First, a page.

Russians turn to sex coaches to overcome Soviet-era taboos
Surrounded by erotic toys, half a dozen women of all ages sit in a central Moscow basement facing a whiteboard as a sex coach trains them in speaking openly about their sexual desires.
"I finally want to know what it's like to be a satisfied woman, what sexual pleasure is," one of the "students", aged 45 and divorced, told AFP.
Barely spoken about publicly in Soviet times and with the Kremlin pushing conservative values in recent years, sex, as a subject, remains largely an unmentionable in Russia.
To help people overcome their shyness in talking about sexual pleasure, sexologist training courses, psychologists and so-called sex coaches are now appearing in Moscow, adding to TV shows and articles in women's magazines.
Viktoria Ekaterina Frank, a psychologist and sexologist, said that her course at the Sex.rf school did not aim to teach sex techniques but rather "help women understand the psychological barriers engrained in their heads".
Many women are "so embarrassed to talk about sex, they can barely breathe", she said.
'No sex' in USSR
Nearly three decades after the end of the USSR, Russian society remains deeply marked by the aura of taboo around the issue of sex in the Soviet Union, according to sociologists.
Soviet authorities primarily promoted the idea that "the sexual act should serve only for reproduction," sociologist Yelena Kochkina told AFP.
"This means that sexuality was not talked about in the family or at school," she said.
A TV interview from the beginning of the Perestroika era immortalised the Soviet prudish and practical attitude to sex, even if it was far from true in practice.
During a 1986 talk show broadcast in the United States and the USSR, an American woman asked a Soviet woman if there was sex in adverts in the Soviet Union.
"There is no sex back home, we are categorically against it," the Russian replied, in an exchange that has become a part of popular culture.
Feast or famine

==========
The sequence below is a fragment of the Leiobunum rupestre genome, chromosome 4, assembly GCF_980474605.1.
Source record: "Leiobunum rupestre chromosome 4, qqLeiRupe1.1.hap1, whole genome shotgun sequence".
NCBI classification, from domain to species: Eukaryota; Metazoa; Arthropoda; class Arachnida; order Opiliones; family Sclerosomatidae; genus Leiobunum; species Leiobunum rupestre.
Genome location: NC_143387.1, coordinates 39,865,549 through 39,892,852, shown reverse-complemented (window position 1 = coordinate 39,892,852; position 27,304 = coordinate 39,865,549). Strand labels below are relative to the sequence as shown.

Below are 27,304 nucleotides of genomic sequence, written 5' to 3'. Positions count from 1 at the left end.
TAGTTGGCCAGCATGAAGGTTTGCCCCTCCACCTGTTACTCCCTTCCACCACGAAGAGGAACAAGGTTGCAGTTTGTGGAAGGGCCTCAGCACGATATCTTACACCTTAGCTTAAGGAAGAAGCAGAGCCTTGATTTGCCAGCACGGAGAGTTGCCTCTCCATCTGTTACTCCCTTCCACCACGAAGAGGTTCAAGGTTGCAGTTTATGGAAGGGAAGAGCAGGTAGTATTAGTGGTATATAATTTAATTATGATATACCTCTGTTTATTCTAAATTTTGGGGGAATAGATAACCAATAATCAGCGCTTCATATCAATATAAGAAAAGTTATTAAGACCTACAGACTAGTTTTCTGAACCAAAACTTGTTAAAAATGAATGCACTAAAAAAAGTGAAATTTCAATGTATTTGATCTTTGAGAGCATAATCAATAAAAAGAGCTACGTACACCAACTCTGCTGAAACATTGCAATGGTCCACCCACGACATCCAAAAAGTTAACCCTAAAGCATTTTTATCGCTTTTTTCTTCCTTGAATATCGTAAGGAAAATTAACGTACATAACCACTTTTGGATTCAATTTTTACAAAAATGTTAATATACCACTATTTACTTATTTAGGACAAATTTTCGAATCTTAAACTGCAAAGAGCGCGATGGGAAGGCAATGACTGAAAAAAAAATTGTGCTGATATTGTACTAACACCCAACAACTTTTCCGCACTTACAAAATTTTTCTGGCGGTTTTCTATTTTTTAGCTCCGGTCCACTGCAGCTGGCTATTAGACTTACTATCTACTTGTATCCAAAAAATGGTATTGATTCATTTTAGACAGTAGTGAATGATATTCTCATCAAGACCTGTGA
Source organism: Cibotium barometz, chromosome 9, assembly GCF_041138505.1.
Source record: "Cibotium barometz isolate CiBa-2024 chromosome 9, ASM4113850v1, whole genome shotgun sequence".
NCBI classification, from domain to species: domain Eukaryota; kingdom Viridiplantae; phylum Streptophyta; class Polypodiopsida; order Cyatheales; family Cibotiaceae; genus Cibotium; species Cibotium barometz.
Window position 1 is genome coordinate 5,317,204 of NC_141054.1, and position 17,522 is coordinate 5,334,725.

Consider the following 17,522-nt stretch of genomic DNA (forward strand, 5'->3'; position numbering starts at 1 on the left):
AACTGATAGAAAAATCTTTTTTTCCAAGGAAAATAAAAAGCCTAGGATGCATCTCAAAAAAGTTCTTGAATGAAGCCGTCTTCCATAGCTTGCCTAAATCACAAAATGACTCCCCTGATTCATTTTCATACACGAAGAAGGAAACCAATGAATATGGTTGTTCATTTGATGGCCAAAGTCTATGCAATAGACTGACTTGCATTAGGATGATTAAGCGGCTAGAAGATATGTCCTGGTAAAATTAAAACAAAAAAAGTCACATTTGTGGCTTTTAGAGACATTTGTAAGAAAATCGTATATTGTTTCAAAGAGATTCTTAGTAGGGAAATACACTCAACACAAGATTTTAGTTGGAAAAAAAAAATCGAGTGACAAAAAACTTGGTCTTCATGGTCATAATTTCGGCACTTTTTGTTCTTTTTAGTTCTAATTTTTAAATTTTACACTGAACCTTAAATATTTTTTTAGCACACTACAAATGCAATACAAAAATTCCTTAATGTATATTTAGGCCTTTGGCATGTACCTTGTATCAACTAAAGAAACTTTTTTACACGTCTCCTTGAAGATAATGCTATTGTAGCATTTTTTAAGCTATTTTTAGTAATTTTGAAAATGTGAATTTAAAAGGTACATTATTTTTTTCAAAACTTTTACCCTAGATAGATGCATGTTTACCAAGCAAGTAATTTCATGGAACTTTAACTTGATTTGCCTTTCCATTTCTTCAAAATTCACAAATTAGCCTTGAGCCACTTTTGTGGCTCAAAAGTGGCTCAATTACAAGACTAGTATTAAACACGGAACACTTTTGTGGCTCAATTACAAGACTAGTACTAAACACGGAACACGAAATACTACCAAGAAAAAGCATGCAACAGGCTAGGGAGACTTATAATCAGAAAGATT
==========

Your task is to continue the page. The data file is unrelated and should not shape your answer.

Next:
Although it was off limits in public discourse in the Soviet era, everyone was having sex and "maybe even too much", said Dmitry Rogozin, a sociology professor at the Russian Academy of Sciences.
Abortion at the time was often used as contraception due to the pill and condoms being unavailable and, as a result, the number of terminations was one of the highest in the world at the beginning of the 1990s.
When the USSR collapsed in 1991, a sex industry burst on to the scene, with a wave of erotic films on video cassette or in cinemas, magazines with racy photos and adverts in the popular press.
Sex coach Yelena Rydkina said that after the initial "crazy boom in interest", suddenly it became too much, causing fear and rejection, and people turned away.
Inspired by sex coaching classes she attended in San Francisco in the US, Rydkina began teaching courses in Moscow where "people can talk normally about sex".
"Politics in the last 10 years is moving away from open sexuality and propagates traditional family values," she said.
Nevertheless, there is now a "real demand" for more coverage of sex-related issues, leading to a rise in sex blogging in Russia, added Rydkina.
One such blogger is Tatyana Dmitriyeva, who founded Sexprosvet, a popular website that aims to "develop sex culture in Russia".
She set up the site three years ago because she said that there was nowhere to seriously discuss the subject.
"I wanted to change that, I wanted to start a dialogue," she told AFP.
Dmitriyeva also organises burlesque shows and regular pop-up markets of erotic accessories in Moscow, all as part of efforts, she said, to promote "sex that is not boring".
Safer than politics
For sociologist Rogozin, a lack of open political debate in Russia has now made talking about sex more attractive.
With authorities increasing their control over the media and internet, often blocking content linked to the opposition, Rogozin said that Russians found freedom of expression in talking about sex.
"Intimacy is seen as a form of escape from dangerous political activity," he told AFP. "People are more eager to talk about sex than politics."
The appetite for open discussion, however, stops short at homosexuality -- considered by the state as a mental illness until 1999, he said.
Authorities, citing "traditional" values, have banned gay pride parades and clamped down on so-called homosexual propaganda among minors.
"Being gay is ok for celebrities, but not for those who live next door," Rogozin said.